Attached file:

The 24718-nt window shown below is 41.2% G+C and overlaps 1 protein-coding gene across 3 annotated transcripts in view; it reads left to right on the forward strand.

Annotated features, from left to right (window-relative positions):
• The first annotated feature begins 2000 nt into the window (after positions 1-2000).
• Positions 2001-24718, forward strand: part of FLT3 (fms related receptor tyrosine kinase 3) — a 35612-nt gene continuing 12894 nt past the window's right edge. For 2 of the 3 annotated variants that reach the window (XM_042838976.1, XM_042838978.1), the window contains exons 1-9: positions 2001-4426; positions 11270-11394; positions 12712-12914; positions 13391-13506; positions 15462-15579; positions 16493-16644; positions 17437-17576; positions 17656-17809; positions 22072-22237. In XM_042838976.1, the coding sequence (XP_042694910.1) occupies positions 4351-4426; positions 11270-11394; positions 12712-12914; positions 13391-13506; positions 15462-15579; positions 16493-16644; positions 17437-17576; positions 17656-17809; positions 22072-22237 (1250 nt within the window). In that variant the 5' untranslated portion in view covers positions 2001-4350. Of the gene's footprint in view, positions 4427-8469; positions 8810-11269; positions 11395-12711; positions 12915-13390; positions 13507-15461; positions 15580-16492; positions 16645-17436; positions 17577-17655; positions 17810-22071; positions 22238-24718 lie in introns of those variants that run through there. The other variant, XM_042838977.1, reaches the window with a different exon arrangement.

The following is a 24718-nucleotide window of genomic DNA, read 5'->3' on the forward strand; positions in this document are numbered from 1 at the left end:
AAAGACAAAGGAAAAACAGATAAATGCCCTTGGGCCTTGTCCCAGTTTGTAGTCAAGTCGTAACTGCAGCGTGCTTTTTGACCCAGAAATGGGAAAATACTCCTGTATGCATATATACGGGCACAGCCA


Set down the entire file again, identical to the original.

The 24718-nt window shown below is 41.2% G+C and overlaps 1 protein-coding gene across 3 annotated transcripts in view; it reads left to right on the forward strand.

Annotated features, from left to right (window-relative positions):
• The first annotated feature begins 2000 nt into the window (after positions 1-2000).
• Positions 2001-24718, forward strand: part of FLT3 (fms related receptor tyrosine kinase 3) — a 35612-nt gene continuing 12894 nt past the window's right edge. For 2 of the 3 annotated variants that reach the window (XM_042838976.1, XM_042838978.1), the window contains exons 1-9: positions 2001-4426; positions 11270-11394; positions 12712-12914; positions 13391-13506; positions 15462-15579; positions 16493-16644; positions 17437-17576; positions 17656-17809; positions 22072-22237. In XM_042838976.1, the coding sequence (XP_042694910.1) occupies positions 4351-4426; positions 11270-11394; positions 12712-12914; positions 13391-13506; positions 15462-15579; positions 16493-16644; positions 17437-17576; positions 17656-17809; positions 22072-22237 (1250 nt within the window). In that variant the 5' untranslated portion in view covers positions 2001-4350. Of the gene's footprint in view, positions 4427-8469; positions 8810-11269; positions 11395-12711; positions 12915-13390; positions 13507-15461; positions 15580-16492; positions 16645-17436; positions 17577-17655; positions 17810-22071; positions 22238-24718 lie in introns of those variants that run through there. The other variant, XM_042838977.1, reaches the window with a different exon arrangement.

The following is a 24718-nucleotide window of genomic DNA, read 5'->3' on the forward strand; positions in this document are numbered from 1 at the left end:
AAAGACAAAGGAAAAACAGATAAATGCCCTTGGGCCTTGTCCCAGTTTGTAGTCAAGTCGTAACTGCAGCGTGCTTTTTGACCCAGAAATGGGAAAATACTCCTGTATGCATATATACGGGCACAGCCA